Patching: Your questions answered

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Three years after Microsoft said it was ending support for Windows XP, it announced on May 12th 2017 that it was issuing a security update for the operating system, as well as Windows 8.0 and Windows Server 2003, both of which are in custom support only. That’s two months after the same patch was released for supported versions of Windows.

The reason was all too clear. Earlier that day, cybercriminals launched a ransomware attack that exploited vulnerabilities in these older systems. WannaCryptor – aka WannaCry – was global in scope, affecting organizations in some 150 countries. Something out of the ordinary had to be done.

“We are taking the highly unusual step of providing a security update for all customers to protect Windows platforms that are in custom support only,” Phillip Misner, Principal Security Group Manager at Microsoft Security Response Center, said at the time.

“Seeing businesses and individuals affected by cyberattacks, such as the ones reported today, was painful.”

The security update was an example of patching, a term yet unknown to many, but extremely commonplace and well understood by the infosec community. In this feature, we answer key questions about patches.

What is a patch?

First things first. If you’ve ever had to fix a puncture in a bike tyre, you’re halfway there to understanding the concept of a patch. In the context of security, “patches” are issued by companies when security flaws are uncovered.

By way of a more specific definition, a security patch is an update to a piece of software or program to fix a bug or vulnerability, as well as a way to improve it. The same concept as taping up a hole in a tyre, but in the digital world.

What’s the difference between a patch and a security update?

All patches are updates, but not all updates are patches. Whereas patches are used within the context of fixing something specific, security updates are implemented for general security purposes rather than, for example, targeting a particular type of malware or vulnerability.

Could Microsoft have stopped WannaCryptor?

While it’s important to be clear that Microsoft does not accept responsibility for the ransomware’s spread, the patch it issued in March only protected “newer Windows systems and computers that had enabled Windows Update”.

In defense of the tech giant, the original patch was not installed by many organizations. The FT reported that Microsoft’s Phillip Misner claims the patch released in March “would have protected users against WannaCryptor, provided they installed the fix on their machines”.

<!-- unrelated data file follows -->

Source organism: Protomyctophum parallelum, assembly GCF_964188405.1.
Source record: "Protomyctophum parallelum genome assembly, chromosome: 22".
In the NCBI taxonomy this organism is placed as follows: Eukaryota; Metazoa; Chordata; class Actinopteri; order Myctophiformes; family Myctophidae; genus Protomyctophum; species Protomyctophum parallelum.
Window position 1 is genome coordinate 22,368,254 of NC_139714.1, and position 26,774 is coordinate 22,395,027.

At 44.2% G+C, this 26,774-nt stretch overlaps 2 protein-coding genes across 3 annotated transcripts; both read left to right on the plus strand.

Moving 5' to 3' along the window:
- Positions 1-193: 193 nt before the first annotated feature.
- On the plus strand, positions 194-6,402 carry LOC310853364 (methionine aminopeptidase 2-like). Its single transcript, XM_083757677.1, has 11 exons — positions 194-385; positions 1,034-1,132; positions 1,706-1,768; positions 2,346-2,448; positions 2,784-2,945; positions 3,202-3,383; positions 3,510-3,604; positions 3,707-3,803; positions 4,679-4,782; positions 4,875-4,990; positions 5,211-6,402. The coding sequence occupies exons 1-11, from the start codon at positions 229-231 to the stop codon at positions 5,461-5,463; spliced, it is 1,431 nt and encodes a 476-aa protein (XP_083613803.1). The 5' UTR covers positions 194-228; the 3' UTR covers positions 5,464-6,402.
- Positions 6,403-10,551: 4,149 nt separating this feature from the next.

The fact it was necessary to launch a new patch for unsupported versions of its operating system may speak for itself, but it is indisputable that we as individuals need to take responsibility ourselves for installing updates when we can.

How can I install a patch?

Installing an update to prevent an attack is the easy part. Here are three ways you can make sure your security is as watertight as possible:

  1. ESET has a free tool to make sure the Windows vulnerabilities exploited by WannaCryptor are patched.
  2. Microsoft users should head to this link to download and install relevant updates.
  3. If you fall victim to a cyberattack and need to remove malware, try using this tool provided by Microsoft.

If you’re an Apple user, yes – you might be less likely to suffer an attack, but it’s not time to relax just yet: you’re far from immune. Follow this link to install updates on your device.

Can patches stop the spread of a ransomware attack?

Patches can help stop malware from spreading, but they aren’t guaranteed to prevent or halt a cyberattack.

One of the main challenges firms often experience during an attack is that they lack the capacity to apply patches quickly to a high number of machines, because they can’t allow their machines to be out of action for a prolonged amount of time.

However, it may be mildly reassuring to know that the attackers made errors that allowed this malware to be stifled, limiting its already significant damage … but we won’t always be so fortunate.

So, the best line of defense to fight ransomware remains to be updating your systems as and when updates become available. Don’t put it off; do it now (and back up your data).

So, are we safe now?

The WannaCryptor virus is not about to miraculously evaporate into a thin mist. One recent flare-upsaw it preventing speeding drivers in Australia from being fined. The malware was accidentally uploaded to the camera network, affecting 55 traffic cameras.

Less user-friendly and far more dangerous, a more recent global attack displayed similar traits to WannaCryptor, as the malware in both attacks identified and exploited the same weaknesses.

It targeted the Ukranian government, as well as banks and hospitals in the country, and also, more globally, affected the shipping company Maersk in Denmark, and advertising company WPP in the UK. But unlike WannaCryptor, disconcertingly, the attack brought with it an element of mystery: one week later, experts were still not entirely clear why it happened, or who was behind it”.

Brad Smith, Microsoft’s President and Chief Legal Officer, wrote: “As cybercriminals become more sophisticated, there is simply no way for customers to protect themselves against threats unless they update their systems.”

This simply highlights the importance of staying vigilant and taking responsibility. It’s imperative to take heed of Smith’s advice. Update your Windows machines, install a security solution, make backups often and keep at least one of them  offline, change your passwords, beware of phishing emails and implement two-factor authentication. It’s only by a concentrated effort en-masse that we can defeat the next variant of WannaCryptor, or indeed any other threat.


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